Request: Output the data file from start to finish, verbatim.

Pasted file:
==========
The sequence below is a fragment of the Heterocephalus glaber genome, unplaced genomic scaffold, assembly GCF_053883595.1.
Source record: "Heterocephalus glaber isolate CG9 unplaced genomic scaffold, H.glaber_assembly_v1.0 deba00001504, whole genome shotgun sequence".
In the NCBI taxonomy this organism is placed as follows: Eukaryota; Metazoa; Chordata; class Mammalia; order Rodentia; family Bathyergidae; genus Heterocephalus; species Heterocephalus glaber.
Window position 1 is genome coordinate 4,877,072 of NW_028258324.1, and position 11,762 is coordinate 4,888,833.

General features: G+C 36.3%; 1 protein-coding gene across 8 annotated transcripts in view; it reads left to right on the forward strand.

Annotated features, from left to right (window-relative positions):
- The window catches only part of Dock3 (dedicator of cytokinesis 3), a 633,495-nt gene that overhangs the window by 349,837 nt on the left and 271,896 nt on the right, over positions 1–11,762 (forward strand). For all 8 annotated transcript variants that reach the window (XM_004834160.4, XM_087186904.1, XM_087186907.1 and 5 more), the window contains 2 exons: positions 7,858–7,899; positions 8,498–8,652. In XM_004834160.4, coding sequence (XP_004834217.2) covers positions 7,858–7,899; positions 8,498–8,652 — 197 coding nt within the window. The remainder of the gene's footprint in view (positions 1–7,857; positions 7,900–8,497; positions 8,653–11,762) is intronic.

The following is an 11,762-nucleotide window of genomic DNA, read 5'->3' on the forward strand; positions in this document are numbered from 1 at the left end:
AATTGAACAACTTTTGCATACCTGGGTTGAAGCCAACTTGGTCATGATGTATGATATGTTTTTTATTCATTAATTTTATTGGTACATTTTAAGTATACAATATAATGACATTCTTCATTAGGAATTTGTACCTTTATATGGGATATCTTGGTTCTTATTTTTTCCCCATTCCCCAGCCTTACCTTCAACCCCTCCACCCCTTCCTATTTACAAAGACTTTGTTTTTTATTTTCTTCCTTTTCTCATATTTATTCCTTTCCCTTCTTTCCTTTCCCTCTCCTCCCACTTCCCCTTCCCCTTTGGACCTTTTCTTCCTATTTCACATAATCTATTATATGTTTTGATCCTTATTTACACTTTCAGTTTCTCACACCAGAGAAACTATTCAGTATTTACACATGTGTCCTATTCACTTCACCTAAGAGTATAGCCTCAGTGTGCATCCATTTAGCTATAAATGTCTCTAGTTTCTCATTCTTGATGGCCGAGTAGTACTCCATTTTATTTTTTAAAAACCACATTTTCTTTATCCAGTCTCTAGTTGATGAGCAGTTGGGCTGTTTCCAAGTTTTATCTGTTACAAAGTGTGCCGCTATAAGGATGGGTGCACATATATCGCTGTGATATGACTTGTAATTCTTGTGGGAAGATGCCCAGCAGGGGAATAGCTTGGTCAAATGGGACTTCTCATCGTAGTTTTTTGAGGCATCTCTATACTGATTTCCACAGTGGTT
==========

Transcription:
The sequence below is a fragment of the Heterocephalus glaber genome, unplaced genomic scaffold, assembly GCF_053883595.1.
Source record: "Heterocephalus glaber isolate CG9 unplaced genomic scaffold, H.glaber_assembly_v1.0 deba00001504, whole genome shotgun sequence".
In the NCBI taxonomy this organism is placed as follows: Eukaryota; Metazoa; Chordata; class Mammalia; order Rodentia; family Bathyergidae; genus Heterocephalus; species Heterocephalus glaber.
Window position 1 is genome coordinate 4,877,072 of NW_028258324.1, and position 11,762 is coordinate 4,888,833.

General features: G+C 36.3%; 1 protein-coding gene across 8 annotated transcripts in view; it reads left to right on the forward strand.

Annotated features, from left to right (window-relative positions):
- The window catches only part of Dock3 (dedicator of cytokinesis 3), a 633,495-nt gene that overhangs the window by 349,837 nt on the left and 271,896 nt on the right, over positions 1–11,762 (forward strand). For all 8 annotated transcript variants that reach the window (XM_004834160.4, XM_087186904.1, XM_087186907.1 and 5 more), the window contains 2 exons: positions 7,858–7,899; positions 8,498–8,652. In XM_004834160.4, coding sequence (XP_004834217.2) covers positions 7,858–7,899; positions 8,498–8,652 — 197 coding nt within the window. The remainder of the gene's footprint in view (positions 1–7,857; positions 7,900–8,497; positions 8,653–11,762) is intronic.

The following is an 11,762-nucleotide window of genomic DNA, read 5'->3' on the forward strand; positions in this document are numbered from 1 at the left end:
AATTGAACAACTTTTGCATACCTGGGTTGAAGCCAACTTGGTCATGATGTATGATATGTTTTTTATTCATTAATTTTATTGGTACATTTTAAGTATACAATATAATGACATTCTTCATTAGGAATTTGTACCTTTATATGGGATATCTTGGTTCTTATTTTTTCCCCATTCCCCAGCCTTACCTTCAACCCCTCCACCCCTTCCTATTTACAAAGACTTTGTTTTTTATTTTCTTCCTTTTCTCATATTTATTCCTTTCCCTTCTTTCCTTTCCCTCTCCTCCCACTTCCCCTTCCCCTTTGGACCTTTTCTTCCTATTTCACATAATCTATTATATGTTTTGATCCTTATTTACACTTTCAGTTTCTCACACCAGAGAAACTATTCAGTATTTACACATGTGTCCTATTCACTTCACCTAAGAGTATAGCCTCAGTGTGCATCCATTTAGCTATAAATGTCTCTAGTTTCTCATTCTTGATGGCCGAGTAGTACTCCATTTTATTTTTTAAAAACCACATTTTCTTTATCCAGTCTCTAGTTGATGAGCAGTTGGGCTGTTTCCAAGTTTTATCTGTTACAAAGTGTGCCGCTATAAGGATGGGTGCACATATATCGCTGTGATATGACTTGTAATTCTTGTGGGAAGATGCCCAGCAGGGGAATAGCTTGGTCAAATGGGACTTCTCATCGTAGTTTTTTGAGGCATCTCTATACTGATTTCCACAGTGGTT